Q5: Darren Sandras on creative sector & digi-tech challenges [interview]
by Carey Finn (@carey_finn) Darren Sandras, director and partner at specialist entertainment marketing agency, One-eyed Jack, talks to the future of the creative sector and the challenges faced as digital technology plays an ever-bigger role, especially now.
Note: This interview was conducted prior to the coronavirus/covid-19 pandemic being declared as such. Additional comment has been supplied, as requested.
Darren Sandras: Now, more than ever, the human connection is important. And this is where technology can keep us connected, keep us working, keep us sane. As a business, like so many others, we have to adapt to this new normal, for however long it will take. They say innovation often comes [out of] times of crisis; I believe that businesses, brands and people will come out of this situation with a new appreciation for just how connected we are and develop new ways of doing things we took for granted. It’s scary, it’s incredibly humbling and it’s going to change the way we do things.
Q5: There’s much talk about the potential and pitfalls associated with increased reliance on digital technologies in advertising and marketing. What’s your take on it, and what’s One-eyed Jack doing to strike a balance for brands and consumers in 2020?
DS: Technology and digital marketing are revolutionising the industry — and the way brands and agencies find and engage with consumers. As with most things, it’s about balance. Too much reliance on technology to do the work and thinking of a human means you could lose the, well, human touch. Not enough technology could mean that you can’t analyse and optimise effectively if you aren’t using powerful digital tools.
I love that a lot of the work we [have done] for our clients — whether PR, brand marketing or events — [has allowed] us to actually see the end-result of our campaigns; to see what the consumers experience. This is so important: to be at the end of the funnel and gain insight into how consumers touch/feel/see what you’ve done in the real world, not only via stats on a spreadsheet.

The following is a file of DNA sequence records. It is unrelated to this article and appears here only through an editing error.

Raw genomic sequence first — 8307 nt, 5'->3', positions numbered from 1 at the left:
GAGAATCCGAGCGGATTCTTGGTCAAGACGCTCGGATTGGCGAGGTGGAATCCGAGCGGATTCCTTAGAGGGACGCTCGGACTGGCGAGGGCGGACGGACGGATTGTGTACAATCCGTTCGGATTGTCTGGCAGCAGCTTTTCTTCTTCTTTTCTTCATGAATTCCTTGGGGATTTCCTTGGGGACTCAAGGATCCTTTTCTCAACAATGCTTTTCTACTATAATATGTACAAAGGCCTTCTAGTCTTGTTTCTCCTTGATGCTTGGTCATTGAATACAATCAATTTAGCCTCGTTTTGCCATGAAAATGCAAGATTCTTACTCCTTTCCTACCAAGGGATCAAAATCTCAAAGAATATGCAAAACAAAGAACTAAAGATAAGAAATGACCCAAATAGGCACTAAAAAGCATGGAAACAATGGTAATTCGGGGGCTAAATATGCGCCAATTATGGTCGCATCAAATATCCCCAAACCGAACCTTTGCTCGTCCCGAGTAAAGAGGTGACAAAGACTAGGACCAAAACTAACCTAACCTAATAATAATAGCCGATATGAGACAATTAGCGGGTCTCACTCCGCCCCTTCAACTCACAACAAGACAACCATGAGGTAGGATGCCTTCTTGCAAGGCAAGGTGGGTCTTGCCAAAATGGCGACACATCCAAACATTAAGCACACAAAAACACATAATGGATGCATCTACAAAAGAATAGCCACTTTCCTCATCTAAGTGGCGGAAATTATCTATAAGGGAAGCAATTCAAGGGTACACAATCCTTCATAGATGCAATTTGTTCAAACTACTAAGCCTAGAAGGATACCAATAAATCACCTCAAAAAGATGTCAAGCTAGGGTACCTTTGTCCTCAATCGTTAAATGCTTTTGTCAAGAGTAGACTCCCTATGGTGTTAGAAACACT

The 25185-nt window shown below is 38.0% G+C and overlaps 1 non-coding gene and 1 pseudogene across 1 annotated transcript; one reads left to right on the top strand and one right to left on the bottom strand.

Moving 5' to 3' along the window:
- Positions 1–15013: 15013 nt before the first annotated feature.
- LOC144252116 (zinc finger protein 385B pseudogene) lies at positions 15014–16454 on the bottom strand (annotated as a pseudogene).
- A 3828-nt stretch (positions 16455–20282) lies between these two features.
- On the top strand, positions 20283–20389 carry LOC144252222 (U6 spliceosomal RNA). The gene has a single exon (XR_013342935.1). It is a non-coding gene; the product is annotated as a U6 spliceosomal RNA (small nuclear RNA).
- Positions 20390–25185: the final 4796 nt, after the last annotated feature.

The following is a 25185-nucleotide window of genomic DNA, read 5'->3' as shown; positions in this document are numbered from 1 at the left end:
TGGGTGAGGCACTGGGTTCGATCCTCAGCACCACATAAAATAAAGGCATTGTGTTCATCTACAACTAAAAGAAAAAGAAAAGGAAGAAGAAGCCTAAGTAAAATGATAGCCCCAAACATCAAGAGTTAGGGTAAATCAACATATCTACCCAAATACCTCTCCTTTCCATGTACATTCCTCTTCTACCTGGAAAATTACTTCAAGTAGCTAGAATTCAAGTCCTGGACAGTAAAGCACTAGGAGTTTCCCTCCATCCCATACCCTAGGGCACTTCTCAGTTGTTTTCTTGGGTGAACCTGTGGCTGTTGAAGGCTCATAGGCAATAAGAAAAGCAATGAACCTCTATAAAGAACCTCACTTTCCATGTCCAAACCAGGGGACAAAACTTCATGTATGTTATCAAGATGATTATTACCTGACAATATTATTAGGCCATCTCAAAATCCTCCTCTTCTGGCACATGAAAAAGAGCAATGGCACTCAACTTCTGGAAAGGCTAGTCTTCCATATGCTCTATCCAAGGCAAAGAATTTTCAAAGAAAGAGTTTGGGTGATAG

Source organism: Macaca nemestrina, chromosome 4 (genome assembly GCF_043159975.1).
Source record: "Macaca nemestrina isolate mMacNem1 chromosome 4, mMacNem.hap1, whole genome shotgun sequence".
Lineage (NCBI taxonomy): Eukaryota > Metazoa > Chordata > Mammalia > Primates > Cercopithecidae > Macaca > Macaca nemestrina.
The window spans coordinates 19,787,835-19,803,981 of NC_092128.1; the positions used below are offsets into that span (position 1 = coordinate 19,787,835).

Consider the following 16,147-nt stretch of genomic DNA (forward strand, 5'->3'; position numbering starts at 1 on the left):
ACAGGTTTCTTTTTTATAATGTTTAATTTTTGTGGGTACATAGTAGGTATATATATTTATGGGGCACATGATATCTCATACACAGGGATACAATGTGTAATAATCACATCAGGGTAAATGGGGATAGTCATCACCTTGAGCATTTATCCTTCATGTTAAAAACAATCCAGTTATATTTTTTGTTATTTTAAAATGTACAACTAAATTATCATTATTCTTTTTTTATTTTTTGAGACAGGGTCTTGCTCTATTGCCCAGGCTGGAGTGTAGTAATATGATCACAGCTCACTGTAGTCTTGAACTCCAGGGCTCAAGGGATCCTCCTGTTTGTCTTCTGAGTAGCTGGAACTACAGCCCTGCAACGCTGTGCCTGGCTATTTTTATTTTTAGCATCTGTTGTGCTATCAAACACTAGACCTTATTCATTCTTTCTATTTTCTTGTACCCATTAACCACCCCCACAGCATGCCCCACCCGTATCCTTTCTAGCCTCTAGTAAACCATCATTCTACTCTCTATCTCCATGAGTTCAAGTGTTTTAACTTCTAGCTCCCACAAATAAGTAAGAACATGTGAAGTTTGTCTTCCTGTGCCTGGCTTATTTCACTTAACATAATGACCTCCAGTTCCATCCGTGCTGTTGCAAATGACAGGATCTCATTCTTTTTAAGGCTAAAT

Q5: What, in your experience, is the biggest concern for brands, when it comes to the use of digital technology in adland?
DS: Digital technology has given us incredible ways to learn more about how consumers behave and how they consume. But something we see quite often is the overreliance on digital technology to do the work of a human. “If the numbers say it, it must be true.” When we view consumers as numbers, statistics, data, research, you can easily forget that you’re actually dealing with a human being at the end of it all. Get up, get out there, do some fieldwork. Play with the technology you’re putting forward as part of your marketing strategy. How can you propose using SnapChat or TikTok in a campaign if you’ve never used it yourself?
Q5: You work closely with influencers — a hot topic in today’s media landscape. What, in your opinion, makes someone an influencer, and what makes them someone a brand — and consumers — can trust?
DS: Ah yes, The Influencer. Just about every brief we [have received] includes an influencer component. It’s a great tool, if used properly and authentically. Influencer marketing is not new. Brands have been using well-known people to sell their products and services for decades. Famous/successful/controversial people are interesting and appealing.
Humans want to connect with and relate to other humans. In the 1980s, there were a lot fewer ways for me to know who these famous people were, beyond TV, radio and print. And, even then, it was limited to my geography. Because I can follow just about anyone on Instagram from anywhere in the world, [it] means that people who were never before accessible or known to me can now influence how I see the world through their view of it, via the “privacy” of my smartphone. And they’re called influencers because that’s what they do: they influence the way I think/behave/experience/consume (often overtly, sometimes subtly).